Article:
That’s according to a series of US studies on flexibility in the workplace, published in the Journal of Social Issues last week. The authors looked at why, despite the availability, workers in the US are not fully using flexible working programmes.
While the penalties women face in the workplace after having children are well documented, the studies say men who reduce their working hours or take career breaks for family reasons also experience a “flexibility stigma” which limits their future careers and reduces earnings. In addition, care-giving fathers experience more harassment and mistreatment than traditional fathers and men without children.
“Men who request family leave are viewed as poor organizational citizens and ineligible for rewards,” said one report.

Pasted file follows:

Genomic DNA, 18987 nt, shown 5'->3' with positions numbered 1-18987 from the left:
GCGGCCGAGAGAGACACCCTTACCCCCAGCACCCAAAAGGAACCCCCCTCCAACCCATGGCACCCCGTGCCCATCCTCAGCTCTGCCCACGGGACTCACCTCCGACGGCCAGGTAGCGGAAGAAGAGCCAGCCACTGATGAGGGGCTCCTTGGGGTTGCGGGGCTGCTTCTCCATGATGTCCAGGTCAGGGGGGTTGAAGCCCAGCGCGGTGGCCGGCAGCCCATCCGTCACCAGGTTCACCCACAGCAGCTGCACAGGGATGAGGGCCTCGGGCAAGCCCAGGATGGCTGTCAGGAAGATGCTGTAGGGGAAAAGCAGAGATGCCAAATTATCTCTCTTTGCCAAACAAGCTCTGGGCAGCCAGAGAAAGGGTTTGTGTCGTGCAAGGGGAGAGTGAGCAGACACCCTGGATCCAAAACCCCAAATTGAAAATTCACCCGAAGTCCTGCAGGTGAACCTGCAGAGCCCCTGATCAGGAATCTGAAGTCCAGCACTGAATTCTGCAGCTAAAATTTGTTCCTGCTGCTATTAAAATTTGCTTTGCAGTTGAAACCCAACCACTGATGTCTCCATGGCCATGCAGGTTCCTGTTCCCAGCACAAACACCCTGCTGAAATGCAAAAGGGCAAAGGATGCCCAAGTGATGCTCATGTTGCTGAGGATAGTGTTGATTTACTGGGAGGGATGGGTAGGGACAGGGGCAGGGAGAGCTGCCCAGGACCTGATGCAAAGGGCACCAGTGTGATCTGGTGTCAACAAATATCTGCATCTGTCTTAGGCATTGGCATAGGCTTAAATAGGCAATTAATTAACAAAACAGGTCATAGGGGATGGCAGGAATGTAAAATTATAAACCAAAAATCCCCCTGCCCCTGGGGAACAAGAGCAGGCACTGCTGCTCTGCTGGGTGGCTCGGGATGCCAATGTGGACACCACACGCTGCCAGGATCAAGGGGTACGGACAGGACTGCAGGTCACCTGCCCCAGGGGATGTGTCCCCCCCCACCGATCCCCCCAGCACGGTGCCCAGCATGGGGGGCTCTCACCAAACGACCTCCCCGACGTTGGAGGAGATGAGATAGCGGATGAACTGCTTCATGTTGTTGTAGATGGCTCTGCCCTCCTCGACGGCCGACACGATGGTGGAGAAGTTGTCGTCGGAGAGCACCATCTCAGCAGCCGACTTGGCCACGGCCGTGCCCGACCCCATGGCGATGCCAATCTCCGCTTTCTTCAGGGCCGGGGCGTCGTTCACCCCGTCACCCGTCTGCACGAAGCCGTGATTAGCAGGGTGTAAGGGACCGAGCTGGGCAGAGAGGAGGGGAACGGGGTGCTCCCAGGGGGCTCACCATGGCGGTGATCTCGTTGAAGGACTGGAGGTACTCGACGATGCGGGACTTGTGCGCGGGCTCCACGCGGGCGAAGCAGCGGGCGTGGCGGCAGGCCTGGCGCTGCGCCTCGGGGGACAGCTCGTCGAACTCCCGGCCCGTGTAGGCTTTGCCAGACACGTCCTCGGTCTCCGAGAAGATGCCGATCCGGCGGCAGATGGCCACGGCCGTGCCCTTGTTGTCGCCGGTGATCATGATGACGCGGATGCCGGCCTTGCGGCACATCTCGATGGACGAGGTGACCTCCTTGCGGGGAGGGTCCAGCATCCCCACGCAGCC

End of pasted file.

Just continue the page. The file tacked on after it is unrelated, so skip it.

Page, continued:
The authors suggest that while men value flexible working, they may be less likely to request it because of “potentially well-founded fears of stigmatization”.
Another report focused on the “all or nothing workplace”, and said women who work flexibly “are subjected to various forms of stigmatizing treatment, which plays a role in their decision to suspend their careers”. It added that the 54 women studied generally accepted that professional jobs needed to take place in normal hours and so did not see their treatment as unjust.
In addition, the studies found that women without children experience more harassment and mistreatment than mothers, and mothers who spend less time on care-giving experience more harassment and mistreatment than mothers who spend more time with their children.
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